Moreover, the cost to manage and maintain such a grand structure that was slowly losing its patronage also contributed to its closure. As business viability eroded, the decision to close Everett Street was accepted as an inevitable consequence of broader industry transformation.

It's worth noting that despite the station's closure and eventual demolition, the site was eventually repurposed and given a new lease on life.   Although, that lease required many years; the site remained vacant until 1986 when Wisconsin Electric Power (today known as We Energies) built an office annex on the site.

In addition, Interstate 794 now occupies the location where the train shed and tracks once stood; a somewhat fitting statement in America's abandonment of trains for highways.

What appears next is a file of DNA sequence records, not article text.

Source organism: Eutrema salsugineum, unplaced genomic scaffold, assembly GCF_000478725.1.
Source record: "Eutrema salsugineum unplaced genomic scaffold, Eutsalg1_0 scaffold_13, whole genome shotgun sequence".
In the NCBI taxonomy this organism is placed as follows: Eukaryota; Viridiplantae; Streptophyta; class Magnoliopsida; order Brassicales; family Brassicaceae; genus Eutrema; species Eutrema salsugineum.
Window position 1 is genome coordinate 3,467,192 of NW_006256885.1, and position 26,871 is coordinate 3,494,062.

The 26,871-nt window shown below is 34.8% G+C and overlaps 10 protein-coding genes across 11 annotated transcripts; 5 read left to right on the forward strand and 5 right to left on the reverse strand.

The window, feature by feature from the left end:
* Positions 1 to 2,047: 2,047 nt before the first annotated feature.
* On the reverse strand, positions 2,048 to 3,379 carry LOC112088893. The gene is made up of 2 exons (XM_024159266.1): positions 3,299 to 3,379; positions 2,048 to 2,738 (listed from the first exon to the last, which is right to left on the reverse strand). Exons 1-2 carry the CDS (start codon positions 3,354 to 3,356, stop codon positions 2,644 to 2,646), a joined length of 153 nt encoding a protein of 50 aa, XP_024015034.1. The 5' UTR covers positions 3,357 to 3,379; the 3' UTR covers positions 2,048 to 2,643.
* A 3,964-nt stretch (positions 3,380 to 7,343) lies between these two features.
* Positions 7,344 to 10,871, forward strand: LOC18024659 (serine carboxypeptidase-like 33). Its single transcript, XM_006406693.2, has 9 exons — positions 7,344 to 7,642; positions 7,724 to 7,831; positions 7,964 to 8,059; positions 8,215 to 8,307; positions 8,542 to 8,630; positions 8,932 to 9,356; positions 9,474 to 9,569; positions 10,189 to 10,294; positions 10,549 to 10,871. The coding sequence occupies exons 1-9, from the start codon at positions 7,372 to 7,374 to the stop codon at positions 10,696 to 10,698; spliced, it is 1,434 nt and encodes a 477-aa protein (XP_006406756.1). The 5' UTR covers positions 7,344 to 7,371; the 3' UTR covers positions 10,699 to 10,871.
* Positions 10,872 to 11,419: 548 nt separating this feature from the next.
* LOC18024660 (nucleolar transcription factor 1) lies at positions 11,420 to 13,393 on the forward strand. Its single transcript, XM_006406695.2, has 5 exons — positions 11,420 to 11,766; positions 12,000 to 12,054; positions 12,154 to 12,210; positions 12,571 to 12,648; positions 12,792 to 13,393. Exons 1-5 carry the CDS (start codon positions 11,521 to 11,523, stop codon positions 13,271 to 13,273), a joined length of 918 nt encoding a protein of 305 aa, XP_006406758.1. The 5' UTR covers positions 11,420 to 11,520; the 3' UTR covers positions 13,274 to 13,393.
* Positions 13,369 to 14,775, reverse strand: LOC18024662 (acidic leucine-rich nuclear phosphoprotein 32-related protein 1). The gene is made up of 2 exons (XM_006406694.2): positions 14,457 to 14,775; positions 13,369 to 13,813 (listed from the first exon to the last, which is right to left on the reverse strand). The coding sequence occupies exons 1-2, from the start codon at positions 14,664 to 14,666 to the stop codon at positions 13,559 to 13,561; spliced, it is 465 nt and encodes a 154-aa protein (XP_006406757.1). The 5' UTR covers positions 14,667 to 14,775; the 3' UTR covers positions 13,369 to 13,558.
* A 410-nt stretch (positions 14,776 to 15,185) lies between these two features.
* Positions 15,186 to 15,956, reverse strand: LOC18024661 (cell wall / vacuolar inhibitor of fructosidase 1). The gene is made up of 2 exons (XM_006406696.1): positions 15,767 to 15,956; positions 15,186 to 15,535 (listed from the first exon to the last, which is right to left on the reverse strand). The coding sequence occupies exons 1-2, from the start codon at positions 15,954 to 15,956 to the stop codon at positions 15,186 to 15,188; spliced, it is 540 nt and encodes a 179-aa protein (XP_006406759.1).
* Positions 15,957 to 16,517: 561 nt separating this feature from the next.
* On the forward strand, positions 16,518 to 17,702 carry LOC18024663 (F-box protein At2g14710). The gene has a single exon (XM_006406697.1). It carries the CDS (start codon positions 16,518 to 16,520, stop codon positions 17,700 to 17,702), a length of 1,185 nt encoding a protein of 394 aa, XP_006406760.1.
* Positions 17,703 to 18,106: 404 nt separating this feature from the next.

A few reminders of the facility remain today, however.  One of the station's clock faces has been preserved and is currently owned by the Betty Brinn Children's Museum building, located at 929 East Wisconsin Avenue in Milwaukee.  In addition, Zeidler Union Square is still maintained, a handsome small park that was essentially the station's front yard.  


In conclusion, Everett Street Depot, whether hosting the swift Hiawatha service or standing as a testament to the grandeur of the Milwaukee Road's contributions, was never just a station. It was a beacon symbolizing Milwaukee’s spirit.

Recalling the grandeur of station, its sandstone halls bustling with passengers, the last minute rush to board the Hiawatha, is to remember a time when Milwaukee Road was more than a railway corporation. It was a socio-economic vehicle that transported Milwaukee onto the broader stage of industry and progress.